The spatial extent of the optical field is chosen to allow multiple hair follicles to be irradiated with a single laser shot. In addition, larger spot sizes are preferred as attenuation due to scattering decreases as the beam radius, R, increases. Thus, wide-area beams allow more efficient delivery of optical radiation to the target sites. Referring now to FIG. 5B, the width 80 of the spatial profile 82 of the irradiating beam at the surface of the skin is preferably on the order of, or greater than, the depth of the target to be irradiated. Most preferably, the beam diameter is at least 8 mm. The area of the irradiating field is preferably between about 0.5 and 1.2 cm2, and is most preferably between 0.75 and 1 cm2. Because the beam is preferably focussed into the skin, the spatial profile will be gradually condensed as a function of depth before reaching a waist in the vicinity of the papillae. Preferably, as shown in FIG. 5B, the intensity across the beam diameter is roughly constant in order to provide a substantially uniform irradiating field.
Referring now to FIG. 6, following illumination, the intensity distribution of optical radiation (i.e., the dimensionless y axis in the figure) as a function of skin depth (i.e., the dimensionless x axis) is calculated using Monte Carlo-based computer simulations. The distribution is a function of the beam's spatial profile and the refractory properties of the medium in contact with the skin. Although the plotted data is based on a computer simulation, and is thus only an approximate, the x axis units are estimated to be about 500 microns per tick mark. The first curve 90 shows the skin depth-dependent properties of an optical field originating from a small, collimated spot in air. In this case, the majority of the optical intensity is distributed near the surface of the skin (indicated by the "0" point along the x axis), with the intensity dropping off rapidly at larger depths. A larger, collimated spot originating from air (curve 92) has a more evenly distributed skin depth-dependent intensity, although the majority of the light is still concentrated near the skin surface. Delivering a large, collimated radiation spot from a material having a refractive index of 1.5 (curve 94) results in a relatively uniform optical intensity in the first millimeter or so of the skin; at larger depths, this intensity starts to tail off with a relatively slow time constant. Finally, in the preferred embodiment, a large, spatially converging optical field from the n=1.5 refractory material has a relatively low intensity at the skin surface which increases to a maximum after propagating a few millimeters into the skin. The intensity then attenuates as a function of skin depth with a time constant slower than that exhibited by the curve 94. Thus, a field of this type can be used to effectively heat the target sites of the follicle, while sparing the skin at the surface from injury.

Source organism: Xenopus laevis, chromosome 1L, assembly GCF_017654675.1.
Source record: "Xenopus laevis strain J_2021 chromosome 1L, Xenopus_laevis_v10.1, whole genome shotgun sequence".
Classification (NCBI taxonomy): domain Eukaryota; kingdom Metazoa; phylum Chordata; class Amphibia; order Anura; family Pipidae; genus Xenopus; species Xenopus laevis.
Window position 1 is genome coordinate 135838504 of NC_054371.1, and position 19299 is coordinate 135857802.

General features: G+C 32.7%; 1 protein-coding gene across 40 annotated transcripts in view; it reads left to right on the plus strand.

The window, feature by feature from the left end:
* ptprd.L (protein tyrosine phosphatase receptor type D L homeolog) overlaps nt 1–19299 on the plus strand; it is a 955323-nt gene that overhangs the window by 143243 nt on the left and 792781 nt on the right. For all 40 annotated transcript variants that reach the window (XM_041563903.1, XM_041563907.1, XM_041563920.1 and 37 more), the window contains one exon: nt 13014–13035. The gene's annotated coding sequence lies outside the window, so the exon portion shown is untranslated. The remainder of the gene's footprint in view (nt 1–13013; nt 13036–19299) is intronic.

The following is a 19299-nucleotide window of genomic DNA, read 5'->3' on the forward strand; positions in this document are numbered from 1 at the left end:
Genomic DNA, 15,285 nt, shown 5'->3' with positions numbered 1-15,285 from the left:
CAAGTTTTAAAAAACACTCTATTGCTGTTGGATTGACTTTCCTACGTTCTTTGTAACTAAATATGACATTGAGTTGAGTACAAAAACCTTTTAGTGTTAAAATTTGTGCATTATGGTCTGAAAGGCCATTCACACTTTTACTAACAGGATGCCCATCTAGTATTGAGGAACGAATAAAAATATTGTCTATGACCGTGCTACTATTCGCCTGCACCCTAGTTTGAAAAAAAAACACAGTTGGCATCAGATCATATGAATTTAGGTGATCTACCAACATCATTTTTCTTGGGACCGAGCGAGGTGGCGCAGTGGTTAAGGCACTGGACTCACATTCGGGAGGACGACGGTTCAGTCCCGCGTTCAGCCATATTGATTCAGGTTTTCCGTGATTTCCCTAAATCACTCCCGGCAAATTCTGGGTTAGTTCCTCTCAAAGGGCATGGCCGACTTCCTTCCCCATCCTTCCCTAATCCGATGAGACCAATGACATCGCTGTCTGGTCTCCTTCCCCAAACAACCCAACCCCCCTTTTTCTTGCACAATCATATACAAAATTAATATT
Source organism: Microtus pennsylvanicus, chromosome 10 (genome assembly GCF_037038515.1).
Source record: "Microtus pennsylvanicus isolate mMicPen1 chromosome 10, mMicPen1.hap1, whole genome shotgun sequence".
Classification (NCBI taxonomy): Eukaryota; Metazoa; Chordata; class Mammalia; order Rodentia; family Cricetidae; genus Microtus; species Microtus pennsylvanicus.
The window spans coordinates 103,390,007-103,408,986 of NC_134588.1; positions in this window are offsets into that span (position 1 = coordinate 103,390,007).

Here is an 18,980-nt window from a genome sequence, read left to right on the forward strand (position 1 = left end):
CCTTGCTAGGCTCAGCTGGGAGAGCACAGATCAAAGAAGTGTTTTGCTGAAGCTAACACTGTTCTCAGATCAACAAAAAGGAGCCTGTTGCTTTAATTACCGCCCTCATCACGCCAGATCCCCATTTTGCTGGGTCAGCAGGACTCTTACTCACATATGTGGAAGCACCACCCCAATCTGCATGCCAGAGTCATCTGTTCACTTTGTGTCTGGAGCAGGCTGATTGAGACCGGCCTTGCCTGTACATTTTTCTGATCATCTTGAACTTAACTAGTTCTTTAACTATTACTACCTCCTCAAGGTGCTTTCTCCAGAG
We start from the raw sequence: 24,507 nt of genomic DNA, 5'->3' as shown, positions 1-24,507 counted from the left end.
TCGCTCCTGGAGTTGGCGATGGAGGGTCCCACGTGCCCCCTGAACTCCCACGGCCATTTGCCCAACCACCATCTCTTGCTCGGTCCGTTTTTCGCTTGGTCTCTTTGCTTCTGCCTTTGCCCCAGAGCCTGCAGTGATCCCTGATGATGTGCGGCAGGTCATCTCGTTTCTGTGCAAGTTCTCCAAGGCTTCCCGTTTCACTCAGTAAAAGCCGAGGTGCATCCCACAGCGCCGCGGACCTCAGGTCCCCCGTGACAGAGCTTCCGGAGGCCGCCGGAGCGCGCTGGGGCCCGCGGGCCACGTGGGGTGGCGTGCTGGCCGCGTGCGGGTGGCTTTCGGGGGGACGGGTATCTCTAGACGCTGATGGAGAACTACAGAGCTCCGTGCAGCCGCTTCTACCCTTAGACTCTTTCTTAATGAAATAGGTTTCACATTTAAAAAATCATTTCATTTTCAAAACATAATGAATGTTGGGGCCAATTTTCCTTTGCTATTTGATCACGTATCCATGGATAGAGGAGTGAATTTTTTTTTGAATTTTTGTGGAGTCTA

In the case where the illuminating laser generates a beam having a diameter less than the preferred values, it may be necessary to expand the beam prior to delivery to the irradiating unit. This may be done with conventional telescoping optics, e.g. two-lens systems configured to first expand and then collimate the emitted beam. Alternatively, as shown in FIG. 2A, the irradiating field may be coupled into an optical fiber and then delivered to the irradiating unit. In this case, the emerging field is naturally dispersed due to the waveguide nature of the fiber, and is then collected by a collimating lens. Displacement of the lens from the fiber tip allows the irradiating beam's profile to be increased to the desired amount.